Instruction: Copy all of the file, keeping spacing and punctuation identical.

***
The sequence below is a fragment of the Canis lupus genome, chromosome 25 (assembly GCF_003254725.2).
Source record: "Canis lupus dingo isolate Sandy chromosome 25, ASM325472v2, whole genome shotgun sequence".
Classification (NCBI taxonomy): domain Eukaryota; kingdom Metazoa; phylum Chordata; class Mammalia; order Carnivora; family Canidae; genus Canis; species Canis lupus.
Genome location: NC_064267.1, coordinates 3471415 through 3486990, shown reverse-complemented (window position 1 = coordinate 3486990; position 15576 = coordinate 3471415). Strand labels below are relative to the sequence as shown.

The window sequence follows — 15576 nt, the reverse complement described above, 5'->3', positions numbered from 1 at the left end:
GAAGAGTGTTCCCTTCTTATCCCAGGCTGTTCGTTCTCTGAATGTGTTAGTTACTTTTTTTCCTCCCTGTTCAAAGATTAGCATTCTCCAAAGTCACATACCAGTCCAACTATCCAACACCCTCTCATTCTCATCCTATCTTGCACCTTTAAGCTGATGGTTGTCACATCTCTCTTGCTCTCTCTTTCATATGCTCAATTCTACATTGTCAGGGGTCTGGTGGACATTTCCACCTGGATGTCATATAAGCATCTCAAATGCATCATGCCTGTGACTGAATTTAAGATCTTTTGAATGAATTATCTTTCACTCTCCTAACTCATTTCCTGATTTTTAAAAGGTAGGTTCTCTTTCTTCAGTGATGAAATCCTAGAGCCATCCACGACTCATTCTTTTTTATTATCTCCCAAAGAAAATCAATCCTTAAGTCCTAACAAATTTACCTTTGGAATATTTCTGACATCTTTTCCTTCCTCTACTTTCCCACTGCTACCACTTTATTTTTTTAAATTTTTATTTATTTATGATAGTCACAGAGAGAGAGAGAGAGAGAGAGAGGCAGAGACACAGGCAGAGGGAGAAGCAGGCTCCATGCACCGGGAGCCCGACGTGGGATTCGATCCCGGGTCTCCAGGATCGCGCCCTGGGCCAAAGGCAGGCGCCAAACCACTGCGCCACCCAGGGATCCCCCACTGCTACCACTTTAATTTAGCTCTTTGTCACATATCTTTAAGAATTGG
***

The sequence below is a fragment of the Canis lupus genome, chromosome 25 (assembly GCF_003254725.2).
Source record: "Canis lupus dingo isolate Sandy chromosome 25, ASM325472v2, whole genome shotgun sequence".
Classification (NCBI taxonomy): domain Eukaryota; kingdom Metazoa; phylum Chordata; class Mammalia; order Carnivora; family Canidae; genus Canis; species Canis lupus.
Genome location: NC_064267.1, coordinates 3471415 through 3486990, shown reverse-complemented (window position 1 = coordinate 3486990; position 15576 = coordinate 3471415). Strand labels below are relative to the sequence as shown.

The window sequence follows — 15576 nt, the reverse complement described above, 5'->3', positions numbered from 1 at the left end:
GAAGAGTGTTCCCTTCTTATCCCAGGCTGTTCGTTCTCTGAATGTGTTAGTTACTTTTTTTCCTCCCTGTTCAAAGATTAGCATTCTCCAAAGTCACATACCAGTCCAACTATCCAACACCCTCTCATTCTCATCCTATCTTGCACCTTTAAGCTGATGGTTGTCACATCTCTCTTGCTCTCTCTTTCATATGCTCAATTCTACATTGTCAGGGGTCTGGTGGACATTTCCACCTGGATGTCATATAAGCATCTCAAATGCATCATGCCTGTGACTGAATTTAAGATCTTTTGAATGAATTATCTTTCACTCTCCTAACTCATTTCCTGATTTTTAAAAGGTAGGTTCTCTTTCTTCAGTGATGAAATCCTAGAGCCATCCACGACTCATTCTTTTTTATTATCTCCCAAAGAAAATCAATCCTTAAGTCCTAACAAATTTACCTTTGGAATATTTCTGACATCTTTTCCTTCCTCTACTTTCCCACTGCTACCACTTTATTTTTTTAAATTTTTATTTATTTATGATAGTCACAGAGAGAGAGAGAGAGAGAGAGAGGCAGAGACACAGGCAGAGGGAGAAGCAGGCTCCATGCACCGGGAGCCCGACGTGGGATTCGATCCCGGGTCTCCAGGATCGCGCCCTGGGCCAAAGGCAGGCGCCAAACCACTGCGCCACCCAGGGATCCCCCACTGCTACCACTTTAATTTAGCTCTTTGTCACATATCTTTAAGAATTGG